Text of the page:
Ask yourself, what would you like to be, an employee or an employer? As an employee, you work for others. You make money for other people and receive a salary, usually a fixed amount of money for each hour you work, or a fixed monthly amount.
As an employer, you work for yourself and employ other people. This gives you the opportunity to improve your financial condition and earn much more money than as an employee.
Since you are the owner of your business, you will probably work harder, earn more, and have more responsibilities.
For some people, the thought of being their own boss is intimating. They would rather work for others, because they feel safer and do not have the worries of running a business.
As an employee, you can make progress, and depending on where you work, you can reach a high position and earn well.
As an employer, you constantly need to find ways to find customers, increase your orders, and improve your business. However, if the business succeeds, you would earn much more money.
Do you prefer to work for others, as an employee, or prefer to work for yourself and be the boss?
Some people are better as employees, and some, have the ability to become employers.
Most people start to work for others, as employees. Some continue to do so all their life, but a smaller percentage, at some point, contemplate of quitting their job and starting their own business.
Others start right away being their boss, but this a very small percentage of people.
The decision to stay as an employee, or quit your job and start your own business and get employees to work for you requires deep thought and taking into consideration many things.
The life of an employee and the life of an employer are different. Which one do you choose?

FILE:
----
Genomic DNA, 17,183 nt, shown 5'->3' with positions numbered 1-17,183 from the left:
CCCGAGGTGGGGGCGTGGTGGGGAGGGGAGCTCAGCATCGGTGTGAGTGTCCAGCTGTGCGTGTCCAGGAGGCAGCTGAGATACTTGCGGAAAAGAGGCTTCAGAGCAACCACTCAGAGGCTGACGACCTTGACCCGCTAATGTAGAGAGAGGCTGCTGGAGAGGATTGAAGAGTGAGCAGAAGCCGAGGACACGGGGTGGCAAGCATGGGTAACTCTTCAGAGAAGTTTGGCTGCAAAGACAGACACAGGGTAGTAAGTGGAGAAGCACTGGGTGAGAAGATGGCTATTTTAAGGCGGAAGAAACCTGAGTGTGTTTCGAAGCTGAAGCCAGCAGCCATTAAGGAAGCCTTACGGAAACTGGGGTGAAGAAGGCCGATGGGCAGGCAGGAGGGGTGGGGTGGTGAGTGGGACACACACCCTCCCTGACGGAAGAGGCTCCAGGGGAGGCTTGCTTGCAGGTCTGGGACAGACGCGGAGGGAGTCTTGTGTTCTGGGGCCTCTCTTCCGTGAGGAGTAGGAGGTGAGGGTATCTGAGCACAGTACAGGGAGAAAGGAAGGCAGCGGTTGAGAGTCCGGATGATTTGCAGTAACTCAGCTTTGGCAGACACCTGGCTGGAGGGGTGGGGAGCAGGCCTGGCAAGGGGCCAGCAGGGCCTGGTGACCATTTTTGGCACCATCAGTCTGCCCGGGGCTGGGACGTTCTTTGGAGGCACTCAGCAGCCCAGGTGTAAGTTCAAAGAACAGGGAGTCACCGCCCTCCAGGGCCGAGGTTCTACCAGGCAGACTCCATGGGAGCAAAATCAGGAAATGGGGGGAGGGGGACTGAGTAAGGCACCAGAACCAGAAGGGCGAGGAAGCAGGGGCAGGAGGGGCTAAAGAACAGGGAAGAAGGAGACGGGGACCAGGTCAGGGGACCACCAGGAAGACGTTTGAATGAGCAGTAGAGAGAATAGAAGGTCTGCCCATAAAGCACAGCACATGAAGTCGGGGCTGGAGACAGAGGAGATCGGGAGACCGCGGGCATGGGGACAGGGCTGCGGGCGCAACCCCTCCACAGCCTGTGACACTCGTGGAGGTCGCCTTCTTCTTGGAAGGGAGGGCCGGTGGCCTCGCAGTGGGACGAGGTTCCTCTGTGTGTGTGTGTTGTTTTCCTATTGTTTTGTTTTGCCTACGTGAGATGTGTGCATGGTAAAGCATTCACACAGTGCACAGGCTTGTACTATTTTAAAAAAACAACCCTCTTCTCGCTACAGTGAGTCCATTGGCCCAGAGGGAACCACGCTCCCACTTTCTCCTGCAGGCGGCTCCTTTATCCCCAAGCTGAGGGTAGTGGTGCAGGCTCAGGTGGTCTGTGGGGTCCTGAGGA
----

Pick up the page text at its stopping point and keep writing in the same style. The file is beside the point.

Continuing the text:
Do You Possess the Skills for Becoming an Employer?
- Are you assertive enough to be an employer?
- Do you have skills for the business you want to build?
- Do you have enough patience and perseverance to go on, even if you fail?
- What about motivation?
- Do you have the money and means to start your business?
- What skills do you need to develop?
- Are you positive enough and have enough faith in yourself and in your plans. Can you continue, despite ridicule, failure or discouragement?
Whatever you choose, try to choose wisely. Think of the pros and cons of your decision. Think whether you really want and are able to become an employer, or maybe it is wiser to stay as an employee.
There is another option if you want to have business of your own, without becoming employer. This can be a business of one person. You can be the boss and the only worker, and there many such jobs.
Now, think, what do you want to be, an employee or employer?
If you wish to be the boss, to be an employer, what are you doing about it? Do you have detailed plans?
Quotes on employers and employees
“Employee loyalty begins with employer loyalty. Your employees should know that if they do the job they were hired to do with a reasonable amount of competence and efficiency, you will support them.”
– Harvey Mackay
“If you make yourself indispensable to your employer, he is not going to part with you in a hurry no matter what it costs him.”
– Robert Baden-Powell
“The five steps in teaching an employee new skills are preparation, explanation, showing, observation and supervision.”
– Bruce Barton
“We must all learn not only to not fear change, but to embrace it enthusiastically and, perhaps even more important, encourage and drive it.”
– Tony Hsieh
“Research indicates that workers have three prime needs: Interesting work, recognition for doing a good job, and being let in on things that are going on in the company.”
– Zig Ziglar
“Don’t limit yourself. Many people limit themselves to what they think they can do. You can go as far as your mind lets you. What you believe, remember, you can achieve”.
– Mary Kay Ash